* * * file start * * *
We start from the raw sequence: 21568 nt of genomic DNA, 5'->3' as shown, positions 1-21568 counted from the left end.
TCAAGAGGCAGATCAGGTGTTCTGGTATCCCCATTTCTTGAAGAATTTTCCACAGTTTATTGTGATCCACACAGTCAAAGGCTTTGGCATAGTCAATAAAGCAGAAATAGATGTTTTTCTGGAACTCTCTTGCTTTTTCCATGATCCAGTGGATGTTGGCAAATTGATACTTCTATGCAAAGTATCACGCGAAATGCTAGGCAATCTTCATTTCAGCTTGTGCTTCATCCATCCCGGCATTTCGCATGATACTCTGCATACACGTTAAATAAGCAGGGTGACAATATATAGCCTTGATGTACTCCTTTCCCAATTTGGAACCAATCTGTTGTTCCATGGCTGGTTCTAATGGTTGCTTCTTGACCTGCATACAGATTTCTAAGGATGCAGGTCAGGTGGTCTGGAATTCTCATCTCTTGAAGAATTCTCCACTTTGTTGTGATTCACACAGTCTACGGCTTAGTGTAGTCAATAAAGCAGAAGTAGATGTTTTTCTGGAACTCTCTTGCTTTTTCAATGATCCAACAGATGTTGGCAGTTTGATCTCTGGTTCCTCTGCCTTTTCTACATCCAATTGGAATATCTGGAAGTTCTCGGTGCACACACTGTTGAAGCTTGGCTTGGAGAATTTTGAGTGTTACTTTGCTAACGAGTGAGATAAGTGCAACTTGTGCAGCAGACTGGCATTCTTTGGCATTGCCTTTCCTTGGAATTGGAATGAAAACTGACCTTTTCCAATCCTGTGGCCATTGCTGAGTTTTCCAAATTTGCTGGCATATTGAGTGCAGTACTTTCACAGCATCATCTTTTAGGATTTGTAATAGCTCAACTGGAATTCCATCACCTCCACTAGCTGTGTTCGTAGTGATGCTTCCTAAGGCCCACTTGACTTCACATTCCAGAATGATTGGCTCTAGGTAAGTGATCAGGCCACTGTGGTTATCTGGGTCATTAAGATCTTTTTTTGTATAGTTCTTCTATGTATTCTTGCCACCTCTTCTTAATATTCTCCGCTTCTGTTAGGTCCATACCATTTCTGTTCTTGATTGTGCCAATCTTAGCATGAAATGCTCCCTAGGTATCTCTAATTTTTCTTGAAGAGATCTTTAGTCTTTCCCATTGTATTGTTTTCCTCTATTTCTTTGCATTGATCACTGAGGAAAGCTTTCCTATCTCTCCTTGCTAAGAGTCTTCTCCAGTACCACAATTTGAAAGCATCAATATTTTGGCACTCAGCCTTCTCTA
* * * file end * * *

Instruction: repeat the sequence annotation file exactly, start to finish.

We start from the raw sequence: 21568 nt of genomic DNA, 5'->3' as shown, positions 1-21568 counted from the left end.
TCAAGAGGCAGATCAGGTGTTCTGGTATCCCCATTTCTTGAAGAATTTTCCACAGTTTATTGTGATCCACACAGTCAAAGGCTTTGGCATAGTCAATAAAGCAGAAATAGATGTTTTTCTGGAACTCTCTTGCTTTTTCCATGATCCAGTGGATGTTGGCAAATTGATACTTCTATGCAAAGTATCACGCGAAATGCTAGGCAATCTTCATTTCAGCTTGTGCTTCATCCATCCCGGCATTTCGCATGATACTCTGCATACACGTTAAATAAGCAGGGTGACAATATATAGCCTTGATGTACTCCTTTCCCAATTTGGAACCAATCTGTTGTTCCATGGCTGGTTCTAATGGTTGCTTCTTGACCTGCATACAGATTTCTAAGGATGCAGGTCAGGTGGTCTGGAATTCTCATCTCTTGAAGAATTCTCCACTTTGTTGTGATTCACACAGTCTACGGCTTAGTGTAGTCAATAAAGCAGAAGTAGATGTTTTTCTGGAACTCTCTTGCTTTTTCAATGATCCAACAGATGTTGGCAGTTTGATCTCTGGTTCCTCTGCCTTTTCTACATCCAATTGGAATATCTGGAAGTTCTCGGTGCACACACTGTTGAAGCTTGGCTTGGAGAATTTTGAGTGTTACTTTGCTAACGAGTGAGATAAGTGCAACTTGTGCAGCAGACTGGCATTCTTTGGCATTGCCTTTCCTTGGAATTGGAATGAAAACTGACCTTTTCCAATCCTGTGGCCATTGCTGAGTTTTCCAAATTTGCTGGCATATTGAGTGCAGTACTTTCACAGCATCATCTTTTAGGATTTGTAATAGCTCAACTGGAATTCCATCACCTCCACTAGCTGTGTTCGTAGTGATGCTTCCTAAGGCCCACTTGACTTCACATTCCAGAATGATTGGCTCTAGGTAAGTGATCAGGCCACTGTGGTTATCTGGGTCATTAAGATCTTTTTTTGTATAGTTCTTCTATGTATTCTTGCCACCTCTTCTTAATATTCTCCGCTTCTGTTAGGTCCATACCATTTCTGTTCTTGATTGTGCCAATCTTAGCATGAAATGCTCCCTAGGTATCTCTAATTTTTCTTGAAGAGATCTTTAGTCTTTCCCATTGTATTGTTTTCCTCTATTTCTTTGCATTGATCACTGAGGAAAGCTTTCCTATCTCTCCTTGCTAAGAGTCTTCTCCAGTACCACAATTTGAAAGCATCAATATTTTGGCACTCAGCCTTCTCTA